Rental deposits allowed to increase by 50%

Summary

Poverty campaigners are unhappy with a new decree that allows landlords to require a guarantee of three months’ rent instead of two

‘Balanced framework’

The maximum deposit demanded by landlords has been increased from two months’ rent to three, following a decree passed by the housing minister, Liesbeth Homans.

Anyone renting an apartment at €500 a month, for example, will now have to pay €2,000 – three months’ deposit plus the first month’s rent – before they can move in.

According to Homans, the higher deposit gives owners better security against rent default or damage caused to property, and is an incentive to consider tenants who may have less of a credit rating.

“The rental decree creates a balanced framework where renting remains interesting for the landlord, while offering affordable, high-quality and stable rentals for the tenant,” Homans said. It also addresses some problems uncovered by the previous federal regulations, such as sub-letting and student accommodation, she said.

“That is totally impossible for people on low incomes,” a spokesperson for the Netwerk tegen Armoede (Network Against Poverty) said. “A higher deposit is an old formula that has been shown not to work. Tenants will now start off renting a home with more financial problems, which only increases the risk of problems paying. A higher deposit doesn’t solve any problems at all.”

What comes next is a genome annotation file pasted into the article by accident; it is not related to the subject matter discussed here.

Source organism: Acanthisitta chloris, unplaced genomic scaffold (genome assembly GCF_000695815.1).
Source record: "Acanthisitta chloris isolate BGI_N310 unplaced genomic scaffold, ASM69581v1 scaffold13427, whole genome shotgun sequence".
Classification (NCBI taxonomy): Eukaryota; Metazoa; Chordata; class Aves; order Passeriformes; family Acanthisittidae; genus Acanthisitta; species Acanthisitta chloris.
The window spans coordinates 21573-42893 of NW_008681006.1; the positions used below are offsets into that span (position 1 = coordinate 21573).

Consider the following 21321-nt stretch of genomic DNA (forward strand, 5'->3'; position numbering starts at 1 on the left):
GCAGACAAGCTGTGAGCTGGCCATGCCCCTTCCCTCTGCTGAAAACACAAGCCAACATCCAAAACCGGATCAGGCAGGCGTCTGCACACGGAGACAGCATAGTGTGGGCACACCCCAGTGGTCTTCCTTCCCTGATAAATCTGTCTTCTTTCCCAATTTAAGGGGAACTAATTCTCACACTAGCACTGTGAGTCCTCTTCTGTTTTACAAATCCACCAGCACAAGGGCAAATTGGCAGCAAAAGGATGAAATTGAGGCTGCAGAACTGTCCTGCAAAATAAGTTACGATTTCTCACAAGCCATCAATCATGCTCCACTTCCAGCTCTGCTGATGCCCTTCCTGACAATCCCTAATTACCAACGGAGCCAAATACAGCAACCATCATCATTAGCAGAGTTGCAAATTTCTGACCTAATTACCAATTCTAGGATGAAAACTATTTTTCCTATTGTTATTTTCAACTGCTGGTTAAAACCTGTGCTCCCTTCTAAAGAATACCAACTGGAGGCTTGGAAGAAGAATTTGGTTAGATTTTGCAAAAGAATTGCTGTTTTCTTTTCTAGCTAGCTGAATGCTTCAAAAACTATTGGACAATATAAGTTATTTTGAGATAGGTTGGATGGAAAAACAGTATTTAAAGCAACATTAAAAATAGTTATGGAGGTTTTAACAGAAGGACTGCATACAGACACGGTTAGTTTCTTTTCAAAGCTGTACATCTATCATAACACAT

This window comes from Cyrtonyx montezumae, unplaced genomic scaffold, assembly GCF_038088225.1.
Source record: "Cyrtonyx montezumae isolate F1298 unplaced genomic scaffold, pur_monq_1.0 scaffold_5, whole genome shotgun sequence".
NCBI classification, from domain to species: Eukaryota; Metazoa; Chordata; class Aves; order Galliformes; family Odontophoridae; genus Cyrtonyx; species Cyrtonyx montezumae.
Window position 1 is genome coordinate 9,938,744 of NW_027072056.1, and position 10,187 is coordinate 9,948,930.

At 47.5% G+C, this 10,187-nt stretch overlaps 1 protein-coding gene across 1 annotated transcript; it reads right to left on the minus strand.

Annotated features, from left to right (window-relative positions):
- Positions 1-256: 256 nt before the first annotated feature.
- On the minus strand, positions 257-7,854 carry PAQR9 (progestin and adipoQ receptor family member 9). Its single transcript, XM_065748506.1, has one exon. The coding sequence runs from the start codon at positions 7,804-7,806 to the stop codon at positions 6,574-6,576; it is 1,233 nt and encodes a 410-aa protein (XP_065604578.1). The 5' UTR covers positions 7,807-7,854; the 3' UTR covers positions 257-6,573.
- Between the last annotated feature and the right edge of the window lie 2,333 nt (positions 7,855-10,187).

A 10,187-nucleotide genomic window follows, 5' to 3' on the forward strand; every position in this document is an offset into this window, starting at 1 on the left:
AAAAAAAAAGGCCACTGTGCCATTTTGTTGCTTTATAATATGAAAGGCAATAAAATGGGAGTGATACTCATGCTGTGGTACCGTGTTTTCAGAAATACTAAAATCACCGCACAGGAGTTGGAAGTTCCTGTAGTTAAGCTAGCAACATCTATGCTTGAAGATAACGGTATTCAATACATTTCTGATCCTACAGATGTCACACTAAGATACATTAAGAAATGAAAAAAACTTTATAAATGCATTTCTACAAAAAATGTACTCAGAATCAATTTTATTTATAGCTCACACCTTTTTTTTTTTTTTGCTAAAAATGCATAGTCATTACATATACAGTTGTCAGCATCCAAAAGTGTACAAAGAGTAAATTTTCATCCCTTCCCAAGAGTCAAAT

Homans, meanwhile, has proposed an anonymous, interest-free loan system that would advance the deposit to the new tenant under certain conditions. Homans’ coalition partners CD&V supported the deposit increase on condition the loan system be up and running.

“The loans bring up more questions than answers,” a spokesperson for the Network Against Poverty said. “How big is the target group? How do you apply for such a loan? How long does the procedure take? People can’t wait around for months before putting their deposit on the table.”

Photo: Herwig Vergult/Belga

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1 comment
John SnowFlanders seems to be going through some confusing times. On one hand, you seek diversity while on the other you penalize those of limited means buy increasing by 50% the amount they must come up with in order to have a place to live.

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